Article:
Organizations need to gather and register all of their social media accounts and digital communication channels within a centralized, unified platform that integrates seamlessly with brand reputation management software systems.. When all of your known assets are grouped and handled in one central place, you eliminate blind spots. You gain visibility into what is happening across your social media platforms, and you can proactively detect potentially troublesome content.
With a powerful central platform, you can create and implement rules and regulations that cover usage, language and best practices. You can secure all your social media accounts and digital channels from suspicious emails, phishing attacks, malware, and ransomware. Powerful machine learning and natural language processing capabilities can detect and flag questionable emails and conversations.
Step 2: Find and Deal With Unknown Assets
It’s very easy to create a social media profile or a website. Cyber criminals know this. Online digital assets posing as real companies and brands can do serious damage. Imposters carrying out brand impersonation use fake accounts to put out fraudulent content, conduct phishing attacks on customers, launch chameleon attacks, and carry out social infiltration against employees. The real and well-meaning companies implicated in such attacks suffer the reputation blowback.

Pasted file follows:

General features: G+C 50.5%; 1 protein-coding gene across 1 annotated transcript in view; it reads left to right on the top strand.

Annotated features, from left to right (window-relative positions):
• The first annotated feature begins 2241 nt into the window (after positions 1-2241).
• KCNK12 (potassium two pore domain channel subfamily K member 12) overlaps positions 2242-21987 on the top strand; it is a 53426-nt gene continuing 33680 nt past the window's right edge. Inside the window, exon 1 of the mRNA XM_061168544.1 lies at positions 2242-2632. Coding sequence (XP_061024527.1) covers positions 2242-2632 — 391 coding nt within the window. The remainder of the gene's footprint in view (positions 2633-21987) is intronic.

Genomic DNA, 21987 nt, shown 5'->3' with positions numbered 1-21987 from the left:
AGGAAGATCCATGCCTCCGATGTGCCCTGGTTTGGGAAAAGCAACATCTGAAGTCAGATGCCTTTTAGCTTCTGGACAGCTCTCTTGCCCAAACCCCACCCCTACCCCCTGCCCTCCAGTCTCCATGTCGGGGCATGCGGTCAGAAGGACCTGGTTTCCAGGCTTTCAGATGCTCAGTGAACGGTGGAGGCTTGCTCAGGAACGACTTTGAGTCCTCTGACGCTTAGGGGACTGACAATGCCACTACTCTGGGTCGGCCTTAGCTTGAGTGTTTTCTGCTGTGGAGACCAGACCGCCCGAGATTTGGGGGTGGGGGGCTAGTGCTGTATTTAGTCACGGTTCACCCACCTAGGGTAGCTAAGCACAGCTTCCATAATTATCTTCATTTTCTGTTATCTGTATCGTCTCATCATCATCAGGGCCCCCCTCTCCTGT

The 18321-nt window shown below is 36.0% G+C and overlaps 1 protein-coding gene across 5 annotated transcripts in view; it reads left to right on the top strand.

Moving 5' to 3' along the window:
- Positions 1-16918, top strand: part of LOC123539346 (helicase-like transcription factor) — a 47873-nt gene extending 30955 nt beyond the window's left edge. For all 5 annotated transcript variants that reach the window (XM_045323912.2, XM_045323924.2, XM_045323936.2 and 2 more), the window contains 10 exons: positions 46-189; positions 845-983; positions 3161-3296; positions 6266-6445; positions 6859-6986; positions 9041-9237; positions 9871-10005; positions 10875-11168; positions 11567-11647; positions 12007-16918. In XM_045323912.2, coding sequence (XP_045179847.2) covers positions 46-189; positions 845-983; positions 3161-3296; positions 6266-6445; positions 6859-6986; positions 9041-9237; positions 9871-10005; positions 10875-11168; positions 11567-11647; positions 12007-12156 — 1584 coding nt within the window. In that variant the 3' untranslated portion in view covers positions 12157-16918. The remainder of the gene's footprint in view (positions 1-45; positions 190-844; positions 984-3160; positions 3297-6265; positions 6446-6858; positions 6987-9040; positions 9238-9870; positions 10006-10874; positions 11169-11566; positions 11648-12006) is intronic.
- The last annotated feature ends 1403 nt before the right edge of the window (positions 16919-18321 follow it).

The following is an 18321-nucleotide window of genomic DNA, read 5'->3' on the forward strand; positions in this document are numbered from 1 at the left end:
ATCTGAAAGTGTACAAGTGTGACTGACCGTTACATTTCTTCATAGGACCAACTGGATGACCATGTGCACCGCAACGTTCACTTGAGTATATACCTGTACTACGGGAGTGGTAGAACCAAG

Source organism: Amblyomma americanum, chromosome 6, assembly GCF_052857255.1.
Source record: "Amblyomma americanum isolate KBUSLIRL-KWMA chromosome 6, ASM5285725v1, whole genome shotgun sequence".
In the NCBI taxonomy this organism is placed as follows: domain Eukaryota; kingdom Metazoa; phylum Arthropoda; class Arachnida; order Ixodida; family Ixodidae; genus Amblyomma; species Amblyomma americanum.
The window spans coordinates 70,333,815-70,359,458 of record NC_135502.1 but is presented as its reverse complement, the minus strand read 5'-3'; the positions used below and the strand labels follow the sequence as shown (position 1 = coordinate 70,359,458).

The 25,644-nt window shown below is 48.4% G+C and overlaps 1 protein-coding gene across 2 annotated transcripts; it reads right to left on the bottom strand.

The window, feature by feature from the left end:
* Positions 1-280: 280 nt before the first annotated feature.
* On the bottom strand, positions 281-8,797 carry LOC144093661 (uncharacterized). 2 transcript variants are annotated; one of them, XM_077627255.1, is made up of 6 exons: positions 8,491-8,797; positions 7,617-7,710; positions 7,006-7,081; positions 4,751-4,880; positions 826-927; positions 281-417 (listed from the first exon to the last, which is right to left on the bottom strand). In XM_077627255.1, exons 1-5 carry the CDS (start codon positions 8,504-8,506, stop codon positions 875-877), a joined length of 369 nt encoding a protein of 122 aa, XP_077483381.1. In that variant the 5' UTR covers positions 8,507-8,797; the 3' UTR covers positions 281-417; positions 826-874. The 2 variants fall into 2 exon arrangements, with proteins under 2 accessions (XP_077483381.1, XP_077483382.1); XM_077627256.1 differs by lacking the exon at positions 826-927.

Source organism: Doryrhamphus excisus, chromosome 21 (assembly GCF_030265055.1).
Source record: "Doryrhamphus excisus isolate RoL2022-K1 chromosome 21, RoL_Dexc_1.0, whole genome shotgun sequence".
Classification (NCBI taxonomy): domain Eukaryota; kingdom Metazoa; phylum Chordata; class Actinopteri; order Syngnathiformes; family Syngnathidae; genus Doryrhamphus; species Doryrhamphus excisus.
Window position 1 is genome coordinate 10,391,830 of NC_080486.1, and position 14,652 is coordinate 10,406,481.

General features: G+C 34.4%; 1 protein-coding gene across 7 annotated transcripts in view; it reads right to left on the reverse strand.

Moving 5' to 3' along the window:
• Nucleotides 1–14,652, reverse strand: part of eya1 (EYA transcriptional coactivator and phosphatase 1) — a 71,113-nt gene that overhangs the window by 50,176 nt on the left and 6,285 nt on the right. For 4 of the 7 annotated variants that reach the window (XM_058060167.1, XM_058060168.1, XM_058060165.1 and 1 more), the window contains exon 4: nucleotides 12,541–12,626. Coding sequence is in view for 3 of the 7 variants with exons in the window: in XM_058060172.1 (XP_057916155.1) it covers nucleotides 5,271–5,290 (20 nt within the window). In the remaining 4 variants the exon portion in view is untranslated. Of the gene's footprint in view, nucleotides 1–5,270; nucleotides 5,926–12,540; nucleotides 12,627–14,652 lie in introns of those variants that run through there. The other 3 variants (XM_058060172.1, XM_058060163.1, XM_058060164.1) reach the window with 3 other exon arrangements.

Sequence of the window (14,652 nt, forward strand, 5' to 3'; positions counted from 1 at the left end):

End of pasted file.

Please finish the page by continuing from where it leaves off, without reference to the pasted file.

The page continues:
This is why the second step in protecting brand reputation involves finding and dealing with imposters. To do this, enterprises must:
- Automate detection of imposter accounts, so that they are alerted every time what looks like a fake Twitter profile or imposter URL comes into existence.
- Centralize their view of the risks in a single dashboard.
- Have the power to initiate takedowns of imposter accounts, once they have verified that they are fake.
- Prioritize risks in such a way that they deal with the worst threats first.
- Automate the record-keeping of actions taken, with a view to future audits.
Comprehensive cybersecurity solutions built with brand reputation management in mind are equipped with tools to detect impersonations, fake accounts, fraudulent content, and negative reviews from customers. Social listening and monitoring tools can scan the Internet using AI, ML, and NLP technologies to find negative mentions, posts, unauthorized use of logos, and reviews as well as potential scam messaging and branding.
Once these tools spot adversarial posts and malicious comments, the system automatically traces the source and immediately notifies the management so they can take immediate action. A number of systems can be configured to initiate the takedown process to prevent further spread and quickly contain the damage, ensuring adverse impact to brand reputation is minimal.
Protecting brand reputation is about understanding both the known and the unknown risks, and instituting technological controls that can match the speed and scale of social media. Try Safeguard Cyber today to see for yourself.
January 16, 2021
SafeGuard Cyber Team